HC Deb 24 November 1884 vol 294 cc230-2

asked the Chief Secretary to the Lord Lieutenant of Ireland, If he has received a Memorial from the magistrates of Portadown, complaining of the conduct of District Inspector Smith; if it is the fact that the magistrates met on 1st November to consult as to the preservation of the peace on 5th November, and unanimously agreed that the public houses should be closed at four o'clock upon that day; if it is the case that District Inspector Smith was present, and was directed by the magistrates to have the necessary notices prepared, and stated to the magistrates that he would carry out their instructions; if it is the case that District Inspector Smith did not carry out the order of the magistrates; if it is a fact that District Inspector Smith attended a special meeting of magistrates on Saturday 8thNovember, to arrange for the preservation of the peace on Sunday the 9th; if, on Sunday the 9th, District Inspector Smith, without any authority from the magistrates, despatched cars to Armagh, Lurgan, and other places for extra police, and placed them across one of the leading streets, and if, when the police were ordered by a magistrate to "withdraw, any disturbance followed; and, if, taking into consideration the friction which exists between the magistrates and the District Inspector, the Lord Lieutenant will order the removal of Mr. Smith to another district?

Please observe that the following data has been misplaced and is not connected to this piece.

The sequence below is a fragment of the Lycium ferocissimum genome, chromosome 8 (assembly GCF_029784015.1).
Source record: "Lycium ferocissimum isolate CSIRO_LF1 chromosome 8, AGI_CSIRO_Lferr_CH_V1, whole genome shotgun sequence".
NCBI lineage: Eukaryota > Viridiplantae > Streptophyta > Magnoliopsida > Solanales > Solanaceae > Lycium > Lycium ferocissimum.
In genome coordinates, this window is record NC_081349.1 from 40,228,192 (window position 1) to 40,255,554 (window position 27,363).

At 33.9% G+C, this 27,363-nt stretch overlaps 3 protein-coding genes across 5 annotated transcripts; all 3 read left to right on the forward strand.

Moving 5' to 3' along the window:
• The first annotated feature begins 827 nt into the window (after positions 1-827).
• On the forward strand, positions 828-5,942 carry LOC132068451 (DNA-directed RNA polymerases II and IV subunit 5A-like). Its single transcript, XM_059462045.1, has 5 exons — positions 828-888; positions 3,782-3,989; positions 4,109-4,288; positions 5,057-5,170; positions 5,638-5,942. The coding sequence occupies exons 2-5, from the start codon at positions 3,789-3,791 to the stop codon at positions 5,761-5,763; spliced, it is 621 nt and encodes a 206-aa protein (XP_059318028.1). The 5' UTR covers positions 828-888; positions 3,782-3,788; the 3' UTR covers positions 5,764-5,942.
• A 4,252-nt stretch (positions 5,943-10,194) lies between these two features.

The Memorial referred to has been received, and is before the Government. The Question of the hon. Member for Tyrone (Mr. T. A. Dickson) compels me to anticipate the reply to that Memorial. It is true that the local magistrates at Portadown decided to close the public-houses at 4 o'clock on the 5th of November, a day when, according to annual custom, Orange drumming parties march into the town. Had the notices been issued, it was not the duty of the District Inspector to prepare them, but only to have them delivered. This arrangement was not carried out, because the Resident Magistrate, who was temporarily in charge of the district, decided, and, as I am advised, rightly, that he could not issue the orders except on sworn information that a breach of the peace was apprehended. The police were not in a condition to tender such informations, as they did not apprehend disturbance, nor did any occur. The drumming parties did not inarch through the town in anything like the usual numbers, directions forbidding them having, I understand, been issued by their Lodges. These directions were given after the magistrates had held their meeting, at which they decided to close the public-houses; and probably if they had been given earlier the fact would have modified the opinion of the magistrates as to the necessity for closing the public-houses. It is to be regretted that these circumstances were not communicated to the magistrates, which course would probably have prevented any misunderstanding in the matter. With regard to the circum- stances which occurred on Sunday, the 9th of November, it is true that the magistrates had held a meeting on the previous day to consider what steps were necessary to preserve the peace; but on the Sunday District Inspector Smith became aware that the Salvation Army intended to march into a Roman Catholic quarter of the town. The magistrates had been led to believe that they would not do so, and had made their arrangements accordingly. In the emergency caused by this change of plan on the part of the Salvation Army, the District Inspector, on his own responsibility, and not having time to consult the magistrates first, collected a sufficient force of police to prevent the carrying out of the plan, which would certainly have seriously endangered the peace. It is, no doubt, to be regretted that on this occasion also the change of circumstances was not at once communicated to all the magistrates; but in the emergency of the moment this may have been difficult, if not impossible. The District Inspector did communicate with, atleast, two magistrates, who proceeded to the spot and took charge of the police. If there has been any friction between the magistrates and the District Inspector, it does not, at all events, appear, from the evidence now before the Government, that it has existed to such an extent as would necessitate or justify his removal.